Oh and yeah, MBV was total nostalgia as was the Pixies. Didn’t stop me from going to either.

  27. Anonymous

    I saw the Journey show when they rolled through town. It was predictably terrible, save a few of the big hits which are what they are and you know where you stand on them.

    Heart on the other hand, sounded great.

  28. Christopher R. Weingarten

    @iantenna: When was the last time you heard Dirt?

  29. iantenna

    @Christopher R. Weingarten: more recently than i would have liked to. when was the last time you heard bad reputation?

  30. T'Challa

    @iantenna: …point goes to iantenna!

  31. T'Challa

    …but to play Devil’s advocate, I do have to give it up for “Jar of Flies.”

  32. La Mareada

    @Cos: That version of The Jam is one the most bizarre. Two old side guys trying to revive a band that was never at all popular in the US by touring here all the time. Are they laughed at in the UK? or the reputation of the original band so sacred? Does Paul Weller own the rights in the UK?

  33. cheesebubble

    I’d like to point out my aversion to “Queen” (Brian May and Roger Taylor minus John Deacon) led by Paul Rodgers. Paul can run around with any incarnation of Free or Bad Company that he wants but he need not do this. Same “hands off” policy is extended to Brian and Roger, themselves. Jeepers – even John Deacon’s sitting out since Freddie died.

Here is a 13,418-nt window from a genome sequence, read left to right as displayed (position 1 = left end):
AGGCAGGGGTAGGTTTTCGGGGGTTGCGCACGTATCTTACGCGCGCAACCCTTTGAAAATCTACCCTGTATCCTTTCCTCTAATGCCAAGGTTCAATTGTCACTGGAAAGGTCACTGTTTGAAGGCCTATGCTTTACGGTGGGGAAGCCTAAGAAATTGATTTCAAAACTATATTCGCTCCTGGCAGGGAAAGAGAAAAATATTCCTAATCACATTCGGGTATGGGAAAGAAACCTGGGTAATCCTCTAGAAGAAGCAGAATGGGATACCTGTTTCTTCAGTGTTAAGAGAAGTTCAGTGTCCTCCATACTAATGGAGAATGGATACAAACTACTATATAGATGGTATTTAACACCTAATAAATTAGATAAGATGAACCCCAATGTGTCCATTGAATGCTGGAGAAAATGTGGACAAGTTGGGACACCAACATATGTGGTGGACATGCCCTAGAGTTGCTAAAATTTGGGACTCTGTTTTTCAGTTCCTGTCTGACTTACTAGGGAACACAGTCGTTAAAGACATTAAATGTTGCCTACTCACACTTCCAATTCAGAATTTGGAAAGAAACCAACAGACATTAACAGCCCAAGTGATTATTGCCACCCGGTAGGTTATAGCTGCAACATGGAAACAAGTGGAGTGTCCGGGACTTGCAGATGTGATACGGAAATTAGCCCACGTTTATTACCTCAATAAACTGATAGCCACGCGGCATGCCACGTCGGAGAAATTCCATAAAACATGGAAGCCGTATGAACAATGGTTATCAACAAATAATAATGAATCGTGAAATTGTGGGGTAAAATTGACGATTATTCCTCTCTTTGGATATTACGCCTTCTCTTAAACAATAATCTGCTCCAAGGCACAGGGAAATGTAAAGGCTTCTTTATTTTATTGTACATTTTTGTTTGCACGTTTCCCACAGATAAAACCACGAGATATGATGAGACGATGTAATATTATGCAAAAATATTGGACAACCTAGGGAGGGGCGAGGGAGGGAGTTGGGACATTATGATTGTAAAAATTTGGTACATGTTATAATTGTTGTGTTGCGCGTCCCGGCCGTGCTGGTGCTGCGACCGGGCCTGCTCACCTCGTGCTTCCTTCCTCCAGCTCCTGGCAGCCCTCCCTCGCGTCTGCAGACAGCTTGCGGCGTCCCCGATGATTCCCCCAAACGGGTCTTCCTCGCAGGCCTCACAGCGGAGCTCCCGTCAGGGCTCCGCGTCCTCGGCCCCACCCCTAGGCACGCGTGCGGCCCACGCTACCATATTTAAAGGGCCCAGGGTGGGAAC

@iantenna: Phil Lynott can’t roll over. His hair’s too big (and beautiful).

  34. MrStarhead

    For me, it depends on how integral the frontman was to the band. Take Fuel, for example. Their yarly lead singer was annoying, but the songs were pretty good post-grunge, and the guitarist wrote all the songs. So when the lead singer skipped to join that Doors tribute band, the band got a new lead singer and put an album of new post-grunge songs, which sounded like the old ones (after the Daughtry dalliance).

    Could you see Depeche Mode with just Martin Gore, since he was the songwriter?

  35. NeverEnough

    Although he wasn’t considered to be terribly important, it is a fucking JOY to see Duran Duran with Andy Taylor. I’ve always disliked that useless twat.

  36. Artnchicken

    I saw DEVO a couple years ago. Total nostalgia tour, thought they’ve released a new song recently (as well as that DEVO 2.0 kids album thing). I never expected to see them live at all, so I went. They’re the same band (different drummer, as they’ve gone through a couple) so it wasn’t like seeing them with a different singer or anything.

    On the other hand, the opener was billed as The English Beat; isn’t it just one guy from the original?

  37. I’d say it depends on if the band can still perform well without them… the new Journey front man rocks it, but The Beach Boys without Brian Wilson? I wouldn’t pay for it.

    -Steve SMC